Higher Accutance with Delta-400
I recently submitted a portfolio of 35mm B&W prints enlarged to 8X10 for membership in a gallery. They basically liked my work and accepted me for an associate membership. Not a full one. That I needed to improve my work technically.
One of the technical comments was that my prints didn't give the impression of sharpness that they could. My grain looked "mushy" and lacked accutance. Also that my tones were "muddy". The person I spoke with said the reason was the D-76 1+1 I use with the Delta 400. He suggested I keep the Delta but maybe rate it at around 200-300 and try either, Microdol- X, HC-110 but didn't say which dilution or Rodinol.
After looking at some other prints in the gallery he pointed out I would like to give it a try. Although some had a very salt and pepper look which I though a little too drastic for my taste. Any suggestions as I would like to keep it simple with developers I can readily buy. That's why I originally chose D-76. I asked this question elsewhere and received confusing responses.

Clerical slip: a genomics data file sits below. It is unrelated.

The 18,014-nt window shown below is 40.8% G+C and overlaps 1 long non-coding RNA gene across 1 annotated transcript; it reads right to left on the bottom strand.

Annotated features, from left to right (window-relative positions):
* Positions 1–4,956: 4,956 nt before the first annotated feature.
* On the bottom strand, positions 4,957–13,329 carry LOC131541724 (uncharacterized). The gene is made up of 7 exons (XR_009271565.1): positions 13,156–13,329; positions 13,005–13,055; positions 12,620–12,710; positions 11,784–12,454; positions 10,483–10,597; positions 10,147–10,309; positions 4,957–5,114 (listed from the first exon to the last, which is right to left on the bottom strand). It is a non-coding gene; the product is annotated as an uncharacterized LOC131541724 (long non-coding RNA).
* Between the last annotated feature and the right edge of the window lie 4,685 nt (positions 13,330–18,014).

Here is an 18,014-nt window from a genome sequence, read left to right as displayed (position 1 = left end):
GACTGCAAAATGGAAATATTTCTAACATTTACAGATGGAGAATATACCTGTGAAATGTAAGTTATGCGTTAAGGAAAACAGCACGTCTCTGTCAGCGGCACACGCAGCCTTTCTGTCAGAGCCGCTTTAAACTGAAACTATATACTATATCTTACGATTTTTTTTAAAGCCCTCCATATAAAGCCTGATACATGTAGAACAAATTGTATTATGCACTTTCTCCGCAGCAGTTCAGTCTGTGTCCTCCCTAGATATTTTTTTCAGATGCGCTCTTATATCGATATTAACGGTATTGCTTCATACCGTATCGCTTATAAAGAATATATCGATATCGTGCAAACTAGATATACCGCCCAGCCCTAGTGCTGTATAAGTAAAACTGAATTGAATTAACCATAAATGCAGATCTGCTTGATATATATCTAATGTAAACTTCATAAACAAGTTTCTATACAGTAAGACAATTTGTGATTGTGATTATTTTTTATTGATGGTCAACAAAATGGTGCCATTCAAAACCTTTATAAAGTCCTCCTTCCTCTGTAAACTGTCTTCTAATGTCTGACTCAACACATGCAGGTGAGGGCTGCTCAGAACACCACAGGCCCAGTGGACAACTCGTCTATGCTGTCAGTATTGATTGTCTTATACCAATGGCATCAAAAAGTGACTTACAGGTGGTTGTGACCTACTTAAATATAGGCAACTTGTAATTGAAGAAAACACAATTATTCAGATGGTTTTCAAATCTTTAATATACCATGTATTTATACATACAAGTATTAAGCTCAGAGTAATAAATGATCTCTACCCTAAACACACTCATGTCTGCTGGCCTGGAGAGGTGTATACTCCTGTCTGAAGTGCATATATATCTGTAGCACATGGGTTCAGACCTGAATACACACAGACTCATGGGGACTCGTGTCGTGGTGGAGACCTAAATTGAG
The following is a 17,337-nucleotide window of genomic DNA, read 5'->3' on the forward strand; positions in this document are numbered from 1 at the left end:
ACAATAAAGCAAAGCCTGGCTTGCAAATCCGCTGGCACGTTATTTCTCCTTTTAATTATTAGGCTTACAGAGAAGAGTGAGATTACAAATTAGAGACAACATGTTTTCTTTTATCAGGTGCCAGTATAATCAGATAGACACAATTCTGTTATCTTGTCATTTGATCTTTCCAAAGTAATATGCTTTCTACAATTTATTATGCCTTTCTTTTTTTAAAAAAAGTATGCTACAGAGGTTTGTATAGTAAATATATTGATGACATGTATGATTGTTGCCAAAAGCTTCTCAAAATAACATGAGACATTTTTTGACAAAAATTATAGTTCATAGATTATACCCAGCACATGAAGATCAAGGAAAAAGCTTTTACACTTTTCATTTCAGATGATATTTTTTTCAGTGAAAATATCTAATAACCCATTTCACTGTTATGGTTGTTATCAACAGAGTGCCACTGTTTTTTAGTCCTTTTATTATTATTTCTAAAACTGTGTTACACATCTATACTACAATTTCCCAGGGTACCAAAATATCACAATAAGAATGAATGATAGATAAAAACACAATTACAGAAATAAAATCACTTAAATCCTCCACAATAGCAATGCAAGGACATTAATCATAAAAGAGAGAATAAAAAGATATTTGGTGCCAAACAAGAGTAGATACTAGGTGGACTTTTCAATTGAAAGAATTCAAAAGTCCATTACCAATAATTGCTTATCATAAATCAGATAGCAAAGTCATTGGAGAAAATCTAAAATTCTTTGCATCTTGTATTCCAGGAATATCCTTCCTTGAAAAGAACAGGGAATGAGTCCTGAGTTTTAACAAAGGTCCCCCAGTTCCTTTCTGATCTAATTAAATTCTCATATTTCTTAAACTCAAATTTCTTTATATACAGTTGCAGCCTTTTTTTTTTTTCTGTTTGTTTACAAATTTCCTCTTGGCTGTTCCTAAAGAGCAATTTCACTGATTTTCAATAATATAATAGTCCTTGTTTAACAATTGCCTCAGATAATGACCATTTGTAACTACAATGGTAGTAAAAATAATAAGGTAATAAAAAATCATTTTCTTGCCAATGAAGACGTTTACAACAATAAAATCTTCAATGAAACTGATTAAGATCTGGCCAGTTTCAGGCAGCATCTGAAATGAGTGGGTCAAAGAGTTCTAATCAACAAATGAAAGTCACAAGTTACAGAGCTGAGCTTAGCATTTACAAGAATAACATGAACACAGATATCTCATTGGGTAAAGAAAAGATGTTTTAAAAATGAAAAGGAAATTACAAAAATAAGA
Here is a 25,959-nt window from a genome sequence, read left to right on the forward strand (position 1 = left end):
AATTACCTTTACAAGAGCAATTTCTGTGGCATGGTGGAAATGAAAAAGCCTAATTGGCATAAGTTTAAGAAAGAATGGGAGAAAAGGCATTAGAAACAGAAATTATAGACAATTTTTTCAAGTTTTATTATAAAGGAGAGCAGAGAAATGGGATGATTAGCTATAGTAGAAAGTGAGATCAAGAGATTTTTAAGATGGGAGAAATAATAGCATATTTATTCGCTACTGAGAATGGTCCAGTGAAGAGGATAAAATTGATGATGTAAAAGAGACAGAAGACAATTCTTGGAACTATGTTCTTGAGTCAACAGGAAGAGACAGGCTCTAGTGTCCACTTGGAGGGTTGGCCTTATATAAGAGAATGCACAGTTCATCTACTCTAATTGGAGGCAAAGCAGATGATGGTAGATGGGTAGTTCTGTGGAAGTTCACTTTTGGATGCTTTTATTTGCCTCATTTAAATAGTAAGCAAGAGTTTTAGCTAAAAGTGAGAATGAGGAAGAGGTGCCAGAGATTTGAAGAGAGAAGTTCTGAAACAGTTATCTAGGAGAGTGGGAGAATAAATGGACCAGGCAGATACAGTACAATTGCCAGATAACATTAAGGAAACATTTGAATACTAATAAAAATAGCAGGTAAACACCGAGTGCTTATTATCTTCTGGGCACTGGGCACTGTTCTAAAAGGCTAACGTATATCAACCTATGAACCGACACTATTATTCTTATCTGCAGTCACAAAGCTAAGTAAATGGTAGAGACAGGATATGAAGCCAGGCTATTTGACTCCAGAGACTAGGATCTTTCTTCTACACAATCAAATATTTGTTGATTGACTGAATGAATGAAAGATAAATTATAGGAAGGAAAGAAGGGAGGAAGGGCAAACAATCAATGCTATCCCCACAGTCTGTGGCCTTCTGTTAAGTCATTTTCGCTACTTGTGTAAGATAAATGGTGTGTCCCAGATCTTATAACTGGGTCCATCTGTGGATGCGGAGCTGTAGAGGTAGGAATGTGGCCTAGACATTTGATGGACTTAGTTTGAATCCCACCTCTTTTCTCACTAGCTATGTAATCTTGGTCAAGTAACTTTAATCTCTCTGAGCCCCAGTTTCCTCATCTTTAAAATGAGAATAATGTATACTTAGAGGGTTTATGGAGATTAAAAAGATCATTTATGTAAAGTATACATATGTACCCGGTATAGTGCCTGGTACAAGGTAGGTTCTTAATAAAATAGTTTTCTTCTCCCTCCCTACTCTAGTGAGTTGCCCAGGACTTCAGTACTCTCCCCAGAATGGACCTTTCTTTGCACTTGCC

"When elephants fight it is the grass that suffers"
IRAQNAM is Bush's legacy
Clearly the person you spoke to doesn't fully understand what acutance is or how developers affect it. Microdol-X, especially, gives up lots of acutance in the process of making the grain finer. HC-110 can be an acutance developer in high dilutions, and Rodinal is generally considered one, but so is diluted D-76 to a lesser extent.
For my photos, I usually use HC-110, either Dilution G (for 120 and sheet film) or Dilution E (just changed to this for 35 mm, because I don't need extra liquid beyond what covers the film); either way, I extend development and reduce agitation to push up the shadows without gaining excess contrast, and I feel I'm getting quite acceptable acutance when I use a sharp lens, tripod, etc.
I've never used APX 400, but HC-110 in high dilutions has been very good to me on TMY 120, Tri-X 35 mm, J&C Pro 100 and Lucky SHD 400 in 120, Fomapan 100 and TXT in 9x12 cm. Get the exposure and development time right, and dilute it as far as you can without needing more liquid than the tank will hold (up to Dilution G, 1:119 from syrup), develop long and gently, and see if that doesn't do the job for you.